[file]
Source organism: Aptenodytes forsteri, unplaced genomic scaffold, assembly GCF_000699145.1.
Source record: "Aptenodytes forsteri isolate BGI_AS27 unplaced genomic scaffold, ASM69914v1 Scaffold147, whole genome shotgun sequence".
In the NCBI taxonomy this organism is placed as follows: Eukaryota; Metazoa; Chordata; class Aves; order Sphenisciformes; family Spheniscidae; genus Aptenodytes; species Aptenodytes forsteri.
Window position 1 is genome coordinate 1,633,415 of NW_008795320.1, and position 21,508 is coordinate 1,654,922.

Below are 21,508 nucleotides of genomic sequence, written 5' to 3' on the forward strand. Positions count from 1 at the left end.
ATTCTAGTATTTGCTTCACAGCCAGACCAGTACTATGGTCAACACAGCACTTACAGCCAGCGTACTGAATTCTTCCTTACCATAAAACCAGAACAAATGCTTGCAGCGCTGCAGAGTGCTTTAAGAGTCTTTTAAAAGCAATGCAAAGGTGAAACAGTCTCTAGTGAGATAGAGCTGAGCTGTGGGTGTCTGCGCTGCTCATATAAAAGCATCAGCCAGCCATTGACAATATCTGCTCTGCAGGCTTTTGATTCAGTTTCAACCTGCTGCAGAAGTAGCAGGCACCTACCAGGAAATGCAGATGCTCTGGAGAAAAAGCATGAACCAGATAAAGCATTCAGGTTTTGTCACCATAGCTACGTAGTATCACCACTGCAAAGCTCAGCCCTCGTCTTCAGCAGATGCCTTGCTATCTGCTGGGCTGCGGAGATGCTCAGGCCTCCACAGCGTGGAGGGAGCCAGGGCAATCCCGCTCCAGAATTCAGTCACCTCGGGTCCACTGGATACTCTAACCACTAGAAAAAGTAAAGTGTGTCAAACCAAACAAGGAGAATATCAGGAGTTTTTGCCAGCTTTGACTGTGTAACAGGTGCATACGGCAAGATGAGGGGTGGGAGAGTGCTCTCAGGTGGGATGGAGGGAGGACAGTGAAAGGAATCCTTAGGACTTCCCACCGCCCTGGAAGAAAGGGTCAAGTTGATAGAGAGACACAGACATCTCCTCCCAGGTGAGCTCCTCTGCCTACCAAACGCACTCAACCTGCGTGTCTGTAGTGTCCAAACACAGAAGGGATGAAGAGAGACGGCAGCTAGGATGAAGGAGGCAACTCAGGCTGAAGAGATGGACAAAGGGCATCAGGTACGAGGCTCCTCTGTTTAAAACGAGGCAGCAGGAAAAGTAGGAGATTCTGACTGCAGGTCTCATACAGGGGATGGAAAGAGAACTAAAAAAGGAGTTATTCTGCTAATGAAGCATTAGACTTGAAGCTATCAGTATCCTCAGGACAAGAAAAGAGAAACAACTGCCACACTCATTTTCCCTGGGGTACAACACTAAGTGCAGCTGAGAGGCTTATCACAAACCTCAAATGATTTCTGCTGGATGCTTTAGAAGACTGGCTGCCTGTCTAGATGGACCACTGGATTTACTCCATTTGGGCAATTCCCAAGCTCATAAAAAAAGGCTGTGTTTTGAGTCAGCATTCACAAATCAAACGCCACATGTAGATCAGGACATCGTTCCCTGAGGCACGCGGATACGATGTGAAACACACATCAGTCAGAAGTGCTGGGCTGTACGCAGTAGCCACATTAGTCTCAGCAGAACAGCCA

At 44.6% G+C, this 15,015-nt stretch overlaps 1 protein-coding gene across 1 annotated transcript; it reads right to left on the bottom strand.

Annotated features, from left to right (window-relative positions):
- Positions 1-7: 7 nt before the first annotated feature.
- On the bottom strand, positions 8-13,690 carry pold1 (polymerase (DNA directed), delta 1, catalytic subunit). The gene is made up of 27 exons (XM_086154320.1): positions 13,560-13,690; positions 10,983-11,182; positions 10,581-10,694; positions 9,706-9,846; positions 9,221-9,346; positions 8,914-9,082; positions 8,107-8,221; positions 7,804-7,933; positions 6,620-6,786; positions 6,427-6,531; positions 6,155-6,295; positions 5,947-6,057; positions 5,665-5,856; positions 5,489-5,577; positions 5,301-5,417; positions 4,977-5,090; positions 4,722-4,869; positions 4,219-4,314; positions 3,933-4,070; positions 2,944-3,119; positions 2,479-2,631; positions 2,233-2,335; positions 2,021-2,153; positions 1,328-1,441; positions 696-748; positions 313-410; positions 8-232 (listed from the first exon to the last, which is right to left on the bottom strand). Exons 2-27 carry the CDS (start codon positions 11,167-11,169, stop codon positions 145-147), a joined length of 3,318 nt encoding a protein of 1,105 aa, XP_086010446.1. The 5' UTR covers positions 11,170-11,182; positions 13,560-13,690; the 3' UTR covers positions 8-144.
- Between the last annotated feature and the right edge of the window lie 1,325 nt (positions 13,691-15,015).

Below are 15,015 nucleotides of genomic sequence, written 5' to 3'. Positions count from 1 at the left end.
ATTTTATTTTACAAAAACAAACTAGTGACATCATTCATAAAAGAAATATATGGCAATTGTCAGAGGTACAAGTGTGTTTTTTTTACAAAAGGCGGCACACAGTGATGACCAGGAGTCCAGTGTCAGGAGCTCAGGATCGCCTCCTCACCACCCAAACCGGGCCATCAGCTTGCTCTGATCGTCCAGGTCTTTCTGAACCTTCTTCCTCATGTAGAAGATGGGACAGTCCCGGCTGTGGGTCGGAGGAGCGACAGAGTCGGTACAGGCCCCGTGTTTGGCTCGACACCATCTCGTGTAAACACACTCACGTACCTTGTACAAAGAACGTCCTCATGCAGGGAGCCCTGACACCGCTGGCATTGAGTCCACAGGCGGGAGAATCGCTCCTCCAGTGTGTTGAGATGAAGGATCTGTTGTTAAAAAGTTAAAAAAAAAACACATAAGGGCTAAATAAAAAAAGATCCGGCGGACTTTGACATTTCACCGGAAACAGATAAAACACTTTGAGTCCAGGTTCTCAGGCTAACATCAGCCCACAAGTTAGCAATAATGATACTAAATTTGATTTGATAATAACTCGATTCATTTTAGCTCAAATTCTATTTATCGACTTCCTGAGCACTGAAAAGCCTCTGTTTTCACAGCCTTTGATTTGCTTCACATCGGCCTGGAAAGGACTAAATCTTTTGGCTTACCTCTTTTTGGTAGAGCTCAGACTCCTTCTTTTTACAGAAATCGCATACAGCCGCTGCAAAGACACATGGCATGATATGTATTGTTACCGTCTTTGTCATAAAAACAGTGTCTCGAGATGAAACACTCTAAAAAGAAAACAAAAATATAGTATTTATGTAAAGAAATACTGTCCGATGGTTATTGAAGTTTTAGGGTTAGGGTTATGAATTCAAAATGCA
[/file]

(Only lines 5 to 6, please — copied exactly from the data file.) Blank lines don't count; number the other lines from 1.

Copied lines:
Below are 21,508 nucleotides of genomic sequence, written 5' to 3' on the forward strand. Positions count from 1 at the left end.
ATTCTAGTATTTGCTTCACAGCCAGACCAGTACTATGGTCAACACAGCACTTACAGCCAGCGTACTGAATTCTTCCTTACCATAAAACCAGAACAAATGCTTGCAGCGCTGCAGAGTGCTTTAAGAGTCTTTTAAAAGCAATGCAAAGGTGAAACAGTCTCTAGTGAGATAGAGCTGAGCTGTGGGTGTCTGCGCTGCTCATATAAAAGCATCAGCCAGCCATTGACAATATCTGCTCTGCAGGCTTTTGATTCAGTTTCAACCTGCTGCAGAAGTAGCAGGCACCTACCAGGAAATGCAGATGCTCTGGAGAAAAAGCATGAACCAGATAAAGCATTCAGGTTTTGTCACCATAGCTACGTAGTATCACCACTGCAAAGCTCAGCCCTCGTCTTCAGCAGATGCCTTGCTATCTGCTGGGCTGCGGAGATGCTCAGGCCTCCACAGCGTGGAGGGAGCCAGGGCAATCCCGCTCCAGAATTCAGTCACCTCGGGTCCACTGGATACTCTAACCACTAGAAAAAGTAAAGTGTGTCAAACCAAACAAGGAGAATATCAGGAGTTTTTGCCAGCTTTGACTGTGTAACAGGTGCATACGGCAAGATGAGGGGTGGGAGAGTGCTCTCAGGTGGGATGGAGGGAGGACAGTGAAAGGAATCCTTAGGACTTCCCACCGCCCTGGAAGAAAGGGTCAAGTTGATAGAGAGACACAGACATCTCCTCCCAGGTGAGCTCCTCTGCCTACCAAACGCACTCAACCTGCGTGTCTGTAGTGTCCAAACACAGAAGGGATGAAGAGAGACGGCAGCTAGGATGAAGGAGGCAACTCAGGCTGAAGAGATGGACAAAGGGCATCAGGTACGAGGCTCCTCTGTTTAAAACGAGGCAGCAGGAAAAGTAGGAGATTCTGACTGCAGGTCTCATACAGGGGATGGAAAGAGAACTAAAAAAGGAGTTATTCTGCTAATGAAGCATTAGACTTGAAGCTATCAGTATCCTCAGGACAAGAAAAGAGAAACAACTGCCACACTCATTTTCCCTGGGGTACAACACTAAGTGCAGCTGAGAGGCTTATCACAAACCTCAAATGATTTCTGCTGGATGCTTTAGAAGACTGGCTGCCTGTCTAGATGGACCACTGGATTTACTCCATTTGGGCAATTCCCAAGCTCATAAAAAAAGGCTGTGTTTTGAGTCAGCATTCACAAATCAAACGCCACATGTAGATCAGGACATCGTTCCCTGAGGCACGCGGATACGATGTGAAACACACATCAGTCAGAAGTGCTGGGCTGTACGCAGTAGCCACATTAGTCTCAGCAGAACAGCCA